Gantt Chart vs. Timeline: What are they and how to use them?

Gantt Chart vs Timeline-What Are They and How to Use Them


You’ve probably heard the terms “Gantt chart” and “timeline” tossed around quite a bit. Businesses use them to plan out projects and tasks, while people use them to plot out personal goals. But what are these charts used for? And how do you create one, anyway? This guide will answer those questions and more so that you can use Gantt charts and timelines in your business or day-to-day life.

Know what a Gantt Chart is?

A Gantt chart is a graphical representation of a project schedule, which shows the start and end dates of tasks, their duration, and the dependencies between them. The horizontal axis represents time across one or more projects. The vertical axis represents the activity of each project. Usually, you’ll see a time span listed at the bottom of your Gantt chart so you know exactly how long it took to complete each task and when they started/ended in relation to other tasks. 

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Importance of Gantt Charts

Gantt charts are a great tool for project managers and their teams to visualize their projects. They help project managers see where they are at and where they are going in the future, which is essential for any successful team.

They’re also helpful when you want to get a quick overview of what needs to be done, who is doing it, and when.

If you need to see the status of multiple projects or teams at once, then Gantt charts will be very useful.

This is particularly important if one part of your project relies on another part being completed first (this could be because resources are shared between projects).

For example: if Team A needs input from Team B before they can start work, then using a Gantt chart will help you see how long this will take. This means that if there’s an issue with getting this information from Team B by an agreed date then it won’t affect all other activities across your organization negatively like it would if they were all trying to do everything independently.”

Know what a Timeline view is?

You may have heard the term “timeline view” before, but what is it? A timeline view is a visual representation of a project—including all of its tasks and deadlines. Timelines are useful for keeping track of how far along in a project you are, as well as when each task should be completed. They can help you plan out your workload, or even show off your progress to clients or coworkers!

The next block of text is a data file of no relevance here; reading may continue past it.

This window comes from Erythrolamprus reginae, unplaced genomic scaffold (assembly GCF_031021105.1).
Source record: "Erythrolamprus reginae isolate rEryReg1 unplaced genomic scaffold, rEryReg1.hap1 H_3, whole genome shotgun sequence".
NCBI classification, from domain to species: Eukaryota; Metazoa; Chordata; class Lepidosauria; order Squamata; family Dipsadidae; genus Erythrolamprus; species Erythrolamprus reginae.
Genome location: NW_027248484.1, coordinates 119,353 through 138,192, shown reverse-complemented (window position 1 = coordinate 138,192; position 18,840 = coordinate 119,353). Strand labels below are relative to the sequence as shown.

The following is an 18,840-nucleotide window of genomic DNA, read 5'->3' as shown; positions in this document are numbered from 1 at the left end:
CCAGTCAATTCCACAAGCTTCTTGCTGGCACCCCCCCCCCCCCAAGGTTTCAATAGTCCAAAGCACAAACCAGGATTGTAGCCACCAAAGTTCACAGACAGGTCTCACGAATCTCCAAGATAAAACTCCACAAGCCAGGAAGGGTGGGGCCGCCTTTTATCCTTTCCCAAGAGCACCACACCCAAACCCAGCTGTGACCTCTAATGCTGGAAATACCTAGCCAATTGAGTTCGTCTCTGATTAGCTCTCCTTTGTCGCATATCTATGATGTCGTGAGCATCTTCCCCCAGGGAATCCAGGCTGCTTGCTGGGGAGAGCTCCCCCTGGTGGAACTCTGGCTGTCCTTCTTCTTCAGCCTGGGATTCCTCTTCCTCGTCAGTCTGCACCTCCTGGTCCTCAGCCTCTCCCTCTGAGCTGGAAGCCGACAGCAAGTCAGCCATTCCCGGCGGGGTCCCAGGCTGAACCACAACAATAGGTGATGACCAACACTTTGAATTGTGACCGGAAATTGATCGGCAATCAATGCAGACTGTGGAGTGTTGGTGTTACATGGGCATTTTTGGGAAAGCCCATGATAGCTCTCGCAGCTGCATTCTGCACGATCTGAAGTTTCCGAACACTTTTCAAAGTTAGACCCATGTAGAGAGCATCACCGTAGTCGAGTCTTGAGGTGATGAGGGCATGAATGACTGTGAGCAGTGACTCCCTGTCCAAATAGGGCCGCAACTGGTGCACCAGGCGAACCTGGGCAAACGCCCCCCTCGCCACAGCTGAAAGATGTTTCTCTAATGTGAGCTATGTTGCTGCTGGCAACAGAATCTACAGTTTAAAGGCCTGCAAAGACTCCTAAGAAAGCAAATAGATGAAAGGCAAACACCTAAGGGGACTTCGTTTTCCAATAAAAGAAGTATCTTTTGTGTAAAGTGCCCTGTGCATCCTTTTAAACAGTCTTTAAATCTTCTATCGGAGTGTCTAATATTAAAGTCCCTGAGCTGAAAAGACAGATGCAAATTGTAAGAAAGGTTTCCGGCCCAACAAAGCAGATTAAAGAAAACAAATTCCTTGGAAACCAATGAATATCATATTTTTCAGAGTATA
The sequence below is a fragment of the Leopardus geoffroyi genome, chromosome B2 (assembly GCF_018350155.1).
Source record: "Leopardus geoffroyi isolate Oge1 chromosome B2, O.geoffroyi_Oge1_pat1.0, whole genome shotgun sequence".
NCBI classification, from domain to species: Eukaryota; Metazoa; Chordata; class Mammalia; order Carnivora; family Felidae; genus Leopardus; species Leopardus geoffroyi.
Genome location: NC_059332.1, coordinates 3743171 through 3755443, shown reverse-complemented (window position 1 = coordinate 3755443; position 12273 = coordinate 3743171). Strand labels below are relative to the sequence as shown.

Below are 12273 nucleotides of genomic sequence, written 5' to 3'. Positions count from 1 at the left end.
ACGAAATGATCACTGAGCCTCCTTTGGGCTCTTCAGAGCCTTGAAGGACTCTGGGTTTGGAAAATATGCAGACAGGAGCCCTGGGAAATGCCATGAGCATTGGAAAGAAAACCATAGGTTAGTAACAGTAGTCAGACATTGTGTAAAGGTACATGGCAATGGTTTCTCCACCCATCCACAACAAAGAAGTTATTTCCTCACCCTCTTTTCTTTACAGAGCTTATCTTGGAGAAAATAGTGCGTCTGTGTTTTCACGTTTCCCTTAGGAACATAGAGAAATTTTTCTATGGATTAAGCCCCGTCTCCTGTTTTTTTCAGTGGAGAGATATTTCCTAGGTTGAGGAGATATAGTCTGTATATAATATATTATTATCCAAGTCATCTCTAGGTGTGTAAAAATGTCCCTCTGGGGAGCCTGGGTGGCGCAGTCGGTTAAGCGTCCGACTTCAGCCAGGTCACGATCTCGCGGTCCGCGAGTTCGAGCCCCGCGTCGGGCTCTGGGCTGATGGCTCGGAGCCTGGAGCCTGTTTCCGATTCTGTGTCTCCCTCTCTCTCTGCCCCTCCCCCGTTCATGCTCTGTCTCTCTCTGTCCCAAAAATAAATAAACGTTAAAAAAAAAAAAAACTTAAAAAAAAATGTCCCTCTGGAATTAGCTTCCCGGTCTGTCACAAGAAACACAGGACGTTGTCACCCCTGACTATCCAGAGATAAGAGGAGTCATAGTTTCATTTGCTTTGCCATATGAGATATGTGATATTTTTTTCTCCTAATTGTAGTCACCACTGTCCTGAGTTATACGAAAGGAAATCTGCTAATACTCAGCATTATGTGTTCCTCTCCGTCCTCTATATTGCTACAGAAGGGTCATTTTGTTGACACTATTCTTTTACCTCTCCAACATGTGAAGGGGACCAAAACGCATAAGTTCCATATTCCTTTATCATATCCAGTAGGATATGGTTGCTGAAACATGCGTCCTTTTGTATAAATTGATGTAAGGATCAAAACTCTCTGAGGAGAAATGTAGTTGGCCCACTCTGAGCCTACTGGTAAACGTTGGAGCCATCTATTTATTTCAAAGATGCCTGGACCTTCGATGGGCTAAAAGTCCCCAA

Importance of Timeline view

The Timeline view is a visualization of your project schedule. It can be used to:

  • Communicate the schedule to team members in order to get them excited about working on it, and keep them informed about where they are in relation to that schedule as they work on it.
  • Communicate the schedule to stakeholders (such as clients or bosses) so that they can see how things are going when tasks will be completed, and what needs to happen next.
  • Communicate the final outcome of your project—namely, when it’s going live—to everyone involved (this includes yourself!).

For example, if you’re working on a website redesign for a client whose deadline is coming up soon but who hasn’t yet seen any designs from you or discussed what kind of changes might be made during development stages later on down the line (because maybe she’s been busy?), then showing her these timelines at each stage could help reassure her that everything is still progressing smoothly toward completion despite not having talked much lately.

Difference between Gantt Charts vs Timelines

The major difference between Gantt charts and Timelines is that Gantt charts plan and manage projects, emphasizing task durations and dependencies. On the other hand, timelines focus on displaying the start and finish dates of individual tasks, events, or milestones within a broader project context.

Gantt Charts for Project Planning

A Gantt chart is a type of network diagram that shows the project phases and tasks in a timeline format. The name comes from its creator, Henry L. Gantt, who developed this method of planning projects during his time as an engineer at the Pullman Company in Chicago in 1910. In fact, many modern project management software tools still use Gantt charts to help users visualize their plans from start to finish.

A typical Gantt chart has three columns: one for each phase of your project or task (e.g., Design, Development, and Testing) with rows representing all of your tasks for that phase (e.g., creating UX wireframes).

You can also have multiple columns if you’re working on multiple projects at once!

Timeline View for project presentation

The timeline view is ideal for presenting a project plan to stakeholders. It’s easy to create and share, easy to understand, and easy to update. The timeline format allows you to add tasks, subtasks, and milestones easily. You can also assign resources and link them with task dependencies.

Applying the Gantt Chart to your team’s tasks and progress

So, you’ve got the basics down. You know how to create a Gantt chart and how it can help you manage tasks and progress. But what about when you actually implement it with your team? How do you go about applying this valuable tool to your own project?